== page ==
So sites like the Great Wall, or the Forbidden City or sites like Uluru in my own country or Presidential Houses in the United States, whatever those sites may be, I would argue, they are not legacy of themselves, heritages, but they are the cultural tools that we use for heritage making. These are the cultural tools that we used to remember collectively or individually or familiarly about the past and to give the past meaning. So that could be brought to the present to help us make sense of the present, to help us construct ways of understanding ourselves and ways of understanding other people.
The heritage is a practice or a performance, which frames how individuals, families, communities, nations and so on, engaged and negotiated not only the meaning of the past, but the ways in which the past is used to legitimate or to remake contemporary cultural values and narratives. So heritage is a performance of meaning. And of course, these performances occurred in the ways we choose sites to be listed on world heritage list or listed on national heritage lists. They could occur in the way we collect artifacts from museums, they could occur in the way that we interpret those artifacts in museums or the way we interpret heritage sites. This is a process of meaning making. We are making meaning.
The meaning of these things isn’t inherented in them. The meaning is created through the way that we use these things. But we can also do this meaning making as we sit across the table, for instance, at dinner with our grandparents and talk about family stories, or the way we engage with our children about the meaningful stories and construct our own familiar heritage. We do this at an individual family level. We can do this community level through the use of heritage site. We do this at a national level, do the ways in which we manage or conserved, or choose not to manage and conserve heritage. These things are that we make for heritage.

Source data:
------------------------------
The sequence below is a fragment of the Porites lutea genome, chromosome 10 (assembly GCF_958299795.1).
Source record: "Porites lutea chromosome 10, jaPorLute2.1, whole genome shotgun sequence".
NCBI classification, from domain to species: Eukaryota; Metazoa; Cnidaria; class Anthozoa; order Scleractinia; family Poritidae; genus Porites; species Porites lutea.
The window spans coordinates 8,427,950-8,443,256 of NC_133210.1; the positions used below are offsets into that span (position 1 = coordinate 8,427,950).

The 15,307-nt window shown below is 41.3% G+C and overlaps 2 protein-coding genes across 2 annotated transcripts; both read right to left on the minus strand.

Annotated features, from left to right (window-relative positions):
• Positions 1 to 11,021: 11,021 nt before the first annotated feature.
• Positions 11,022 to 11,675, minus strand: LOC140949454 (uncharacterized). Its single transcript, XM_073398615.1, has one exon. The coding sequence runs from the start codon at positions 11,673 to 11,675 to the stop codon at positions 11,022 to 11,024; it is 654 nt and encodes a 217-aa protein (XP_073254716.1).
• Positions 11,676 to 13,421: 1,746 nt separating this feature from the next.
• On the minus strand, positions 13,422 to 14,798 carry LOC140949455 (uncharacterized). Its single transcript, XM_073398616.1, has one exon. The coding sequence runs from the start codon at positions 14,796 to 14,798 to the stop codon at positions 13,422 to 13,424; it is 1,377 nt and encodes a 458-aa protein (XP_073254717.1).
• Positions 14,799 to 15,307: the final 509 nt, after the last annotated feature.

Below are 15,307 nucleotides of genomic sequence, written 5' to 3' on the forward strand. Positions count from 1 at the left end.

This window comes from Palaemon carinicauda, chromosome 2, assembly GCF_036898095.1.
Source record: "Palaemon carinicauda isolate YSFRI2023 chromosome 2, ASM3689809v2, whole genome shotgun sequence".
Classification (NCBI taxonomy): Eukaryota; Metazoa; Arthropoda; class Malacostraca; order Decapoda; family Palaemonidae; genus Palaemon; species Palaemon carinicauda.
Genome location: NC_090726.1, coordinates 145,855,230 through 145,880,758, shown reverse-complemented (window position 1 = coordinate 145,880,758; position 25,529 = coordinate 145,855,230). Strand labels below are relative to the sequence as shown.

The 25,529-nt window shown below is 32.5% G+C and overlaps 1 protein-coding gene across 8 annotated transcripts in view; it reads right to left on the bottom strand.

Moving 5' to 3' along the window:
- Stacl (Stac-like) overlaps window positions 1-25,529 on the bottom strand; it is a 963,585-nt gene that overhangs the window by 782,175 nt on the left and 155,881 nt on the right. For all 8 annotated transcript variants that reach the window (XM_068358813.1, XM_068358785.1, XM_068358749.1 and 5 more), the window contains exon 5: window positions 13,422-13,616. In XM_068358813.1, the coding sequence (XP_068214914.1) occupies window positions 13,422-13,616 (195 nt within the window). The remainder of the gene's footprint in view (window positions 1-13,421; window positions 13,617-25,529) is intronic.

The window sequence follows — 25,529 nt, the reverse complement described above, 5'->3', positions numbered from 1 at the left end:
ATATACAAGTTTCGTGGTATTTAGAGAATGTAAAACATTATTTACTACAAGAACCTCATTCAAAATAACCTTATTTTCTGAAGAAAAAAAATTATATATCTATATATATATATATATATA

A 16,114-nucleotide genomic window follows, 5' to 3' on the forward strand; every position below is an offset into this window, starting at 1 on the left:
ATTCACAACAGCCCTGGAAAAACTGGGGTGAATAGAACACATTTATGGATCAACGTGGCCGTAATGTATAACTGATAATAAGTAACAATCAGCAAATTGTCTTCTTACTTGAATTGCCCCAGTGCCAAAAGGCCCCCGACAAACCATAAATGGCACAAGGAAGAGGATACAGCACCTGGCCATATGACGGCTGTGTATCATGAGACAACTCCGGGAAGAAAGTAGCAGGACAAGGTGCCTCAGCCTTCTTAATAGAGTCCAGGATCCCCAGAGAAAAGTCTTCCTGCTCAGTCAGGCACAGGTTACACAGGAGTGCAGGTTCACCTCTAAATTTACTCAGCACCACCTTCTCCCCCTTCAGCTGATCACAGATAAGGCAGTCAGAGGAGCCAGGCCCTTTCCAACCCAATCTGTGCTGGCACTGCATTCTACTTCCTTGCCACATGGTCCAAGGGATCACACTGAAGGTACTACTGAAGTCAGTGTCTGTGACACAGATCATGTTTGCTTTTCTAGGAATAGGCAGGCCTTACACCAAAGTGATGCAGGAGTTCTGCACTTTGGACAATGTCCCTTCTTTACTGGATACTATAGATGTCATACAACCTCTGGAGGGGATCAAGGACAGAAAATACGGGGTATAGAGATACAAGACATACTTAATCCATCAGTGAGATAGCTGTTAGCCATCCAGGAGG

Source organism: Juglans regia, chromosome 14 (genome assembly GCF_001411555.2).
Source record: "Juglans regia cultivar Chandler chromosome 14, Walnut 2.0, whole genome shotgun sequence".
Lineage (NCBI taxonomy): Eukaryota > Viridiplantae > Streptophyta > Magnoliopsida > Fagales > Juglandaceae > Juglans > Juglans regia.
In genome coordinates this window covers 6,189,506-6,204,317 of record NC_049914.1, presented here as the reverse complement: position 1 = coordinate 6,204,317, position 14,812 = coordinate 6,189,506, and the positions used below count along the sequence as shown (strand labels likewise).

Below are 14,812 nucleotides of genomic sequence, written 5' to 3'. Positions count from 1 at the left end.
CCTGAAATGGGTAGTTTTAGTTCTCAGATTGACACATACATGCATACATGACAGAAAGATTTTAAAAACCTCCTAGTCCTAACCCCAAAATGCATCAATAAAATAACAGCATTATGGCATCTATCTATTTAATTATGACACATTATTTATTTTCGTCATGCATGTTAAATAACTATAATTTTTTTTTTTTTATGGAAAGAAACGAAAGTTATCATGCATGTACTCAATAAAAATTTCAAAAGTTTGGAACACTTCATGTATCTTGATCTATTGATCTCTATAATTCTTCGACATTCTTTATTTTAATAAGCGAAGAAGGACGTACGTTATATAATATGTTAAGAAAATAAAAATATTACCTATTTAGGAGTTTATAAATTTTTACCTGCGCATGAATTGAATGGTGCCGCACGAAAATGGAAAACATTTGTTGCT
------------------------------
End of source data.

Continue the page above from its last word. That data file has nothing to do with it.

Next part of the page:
And the definition of heritage that I’m using also rejects the boundary that is often drawn between museums and heritage sites. For me, they’re all cultural tools that we used to remember, to make and remake and continually remake heritage. So this is the definition of heritage that I’m using.

Welcome to the sixth week of Culture and Tourism. In last week, we have learned interesting case of sustainable indigenous tourism and different sorts of aboriginal cultural activities. Traditionally, the visit experience to the museum and heritage site has been defined and understood as primarily a learning or educational experience. In this week, Professor Laurajane Smith will lead you to have a different understanding of heritage performances based on over 4,500 visitors’ interviews from different museums and heritage sites in Australia, England and the United States. Let’s start our exploration together.

In the first video of this week, you will know what heritage is and why people go to heritage sites.

Heritage can be a cultural tool used to remember and remake the history and the past. In your opinion, what meaning does visiting heritage sites have in people’s lives? Or what social and political meaning does it have?

Any comments will be helpful to us. Please feel free to leave a comment regarding this section.

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International Culture and Tourism Management: Cultural Heritage and Tourism Management